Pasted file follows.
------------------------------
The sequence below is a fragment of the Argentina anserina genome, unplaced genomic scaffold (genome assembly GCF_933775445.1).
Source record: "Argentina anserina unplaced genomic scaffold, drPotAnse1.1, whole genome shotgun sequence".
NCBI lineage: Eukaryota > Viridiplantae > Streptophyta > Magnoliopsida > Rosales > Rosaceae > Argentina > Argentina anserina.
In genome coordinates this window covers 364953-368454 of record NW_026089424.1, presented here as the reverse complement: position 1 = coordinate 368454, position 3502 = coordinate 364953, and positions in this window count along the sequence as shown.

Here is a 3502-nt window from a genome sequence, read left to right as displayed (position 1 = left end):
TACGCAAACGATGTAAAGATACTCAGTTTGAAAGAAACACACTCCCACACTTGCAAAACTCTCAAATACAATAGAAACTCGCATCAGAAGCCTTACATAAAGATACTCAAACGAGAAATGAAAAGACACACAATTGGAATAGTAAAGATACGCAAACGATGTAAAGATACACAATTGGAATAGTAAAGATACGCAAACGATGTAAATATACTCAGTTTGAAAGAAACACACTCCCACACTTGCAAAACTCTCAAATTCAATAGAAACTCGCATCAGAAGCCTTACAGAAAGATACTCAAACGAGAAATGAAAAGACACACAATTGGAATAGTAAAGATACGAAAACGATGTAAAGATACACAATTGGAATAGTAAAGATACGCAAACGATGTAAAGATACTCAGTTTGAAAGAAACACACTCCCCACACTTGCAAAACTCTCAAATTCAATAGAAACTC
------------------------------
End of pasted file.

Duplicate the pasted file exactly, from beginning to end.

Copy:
The sequence below is a fragment of the Argentina anserina genome, unplaced genomic scaffold (genome assembly GCF_933775445.1).
Source record: "Argentina anserina unplaced genomic scaffold, drPotAnse1.1, whole genome shotgun sequence".
NCBI lineage: Eukaryota > Viridiplantae > Streptophyta > Magnoliopsida > Rosales > Rosaceae > Argentina > Argentina anserina.
In genome coordinates this window covers 364953-368454 of record NW_026089424.1, presented here as the reverse complement: position 1 = coordinate 368454, position 3502 = coordinate 364953, and positions in this window count along the sequence as shown.

Here is a 3502-nt window from a genome sequence, read left to right as displayed (position 1 = left end):
TACGCAAACGATGTAAAGATACTCAGTTTGAAAGAAACACACTCCCACACTTGCAAAACTCTCAAATACAATAGAAACTCGCATCAGAAGCCTTACATAAAGATACTCAAACGAGAAATGAAAAGACACACAATTGGAATAGTAAAGATACGCAAACGATGTAAAGATACACAATTGGAATAGTAAAGATACGCAAACGATGTAAATATACTCAGTTTGAAAGAAACACACTCCCACACTTGCAAAACTCTCAAATTCAATAGAAACTCGCATCAGAAGCCTTACAGAAAGATACTCAAACGAGAAATGAAAAGACACACAATTGGAATAGTAAAGATACGAAAACGATGTAAAGATACACAATTGGAATAGTAAAGATACGCAAACGATGTAAAGATACTCAGTTTGAAAGAAACACACTCCCCACACTTGCAAAACTCTCAAATTCAATAGAAACTC